Jemii was right. If he decided to escape on his own, it would be easy for him to climb over the fence. If, however, he manged to gain his freedom, the prisoners he left behind would be punished or, at the very least, would have to live with increasingly harsh security measures. The young soldiers abandoned in the camp would feel only despair.
If he was going to escape, it would have to mean getting everyone over the fence. Most of the others, however, were so wasted away that they were beginning to lose even the strength to go on living. Men like that could only be a drag on his own flight to freedom.
“You’re a kind-hearted fellow, aren’t you?” Jemii said.
“And you’re a smart one, too, I’ll bet.”
“What do you mean by that?”
“Any soldier with as much experience as you has already seen the handwriting on the wall. The war is over. Another three days, maybe a week, and our side is going to announce a total surrender. Right now, we’re just making our last stand out of sheer stubbornness. The second the war ends, you prisoners will go free, and we’ll take your place.”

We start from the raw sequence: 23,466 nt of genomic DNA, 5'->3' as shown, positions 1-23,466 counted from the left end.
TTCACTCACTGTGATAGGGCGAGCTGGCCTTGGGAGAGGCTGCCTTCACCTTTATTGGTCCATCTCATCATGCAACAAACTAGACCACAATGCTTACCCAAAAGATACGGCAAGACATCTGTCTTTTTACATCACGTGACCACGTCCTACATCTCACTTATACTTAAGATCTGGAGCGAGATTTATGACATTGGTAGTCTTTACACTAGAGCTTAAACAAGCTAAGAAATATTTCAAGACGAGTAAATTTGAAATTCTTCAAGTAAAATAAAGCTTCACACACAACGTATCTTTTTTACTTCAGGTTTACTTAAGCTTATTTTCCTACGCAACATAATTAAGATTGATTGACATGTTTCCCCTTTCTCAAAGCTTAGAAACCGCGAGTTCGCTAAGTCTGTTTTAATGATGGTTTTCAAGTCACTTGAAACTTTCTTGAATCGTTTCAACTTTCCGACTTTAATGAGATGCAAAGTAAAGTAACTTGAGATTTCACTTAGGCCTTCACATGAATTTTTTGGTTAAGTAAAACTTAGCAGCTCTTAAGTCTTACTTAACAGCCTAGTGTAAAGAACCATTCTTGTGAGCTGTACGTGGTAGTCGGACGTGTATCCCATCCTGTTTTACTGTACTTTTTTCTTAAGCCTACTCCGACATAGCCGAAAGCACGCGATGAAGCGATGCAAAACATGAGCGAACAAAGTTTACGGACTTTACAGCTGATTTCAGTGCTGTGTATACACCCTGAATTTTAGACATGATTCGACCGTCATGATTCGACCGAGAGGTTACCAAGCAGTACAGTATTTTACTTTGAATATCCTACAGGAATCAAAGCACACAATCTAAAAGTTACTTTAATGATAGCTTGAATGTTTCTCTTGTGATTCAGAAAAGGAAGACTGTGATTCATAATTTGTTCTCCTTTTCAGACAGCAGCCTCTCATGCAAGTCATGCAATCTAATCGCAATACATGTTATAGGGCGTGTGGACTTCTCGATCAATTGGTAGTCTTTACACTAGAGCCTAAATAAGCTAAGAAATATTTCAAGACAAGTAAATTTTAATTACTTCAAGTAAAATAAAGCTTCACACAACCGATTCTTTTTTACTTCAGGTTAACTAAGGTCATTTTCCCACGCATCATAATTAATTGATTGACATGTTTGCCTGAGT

“It’ll just be a little longer. Really, all you have to do is hold on a little longer. You must know that as well as I do. So you’re probably not even thinking of making the effort to escape.”
When Kaim nodded, Jemii smiled and said, “That’s fine. I’m just as fed up as you are with all the pointless fighting and hatred.”
He looked up at the autumn sky, his profile marked by a number of deep wrinkles. On closer inspection, Kaim realized that some of those wrinkles were scars left by sword cuts.
“Let me tell you something, Kaim.”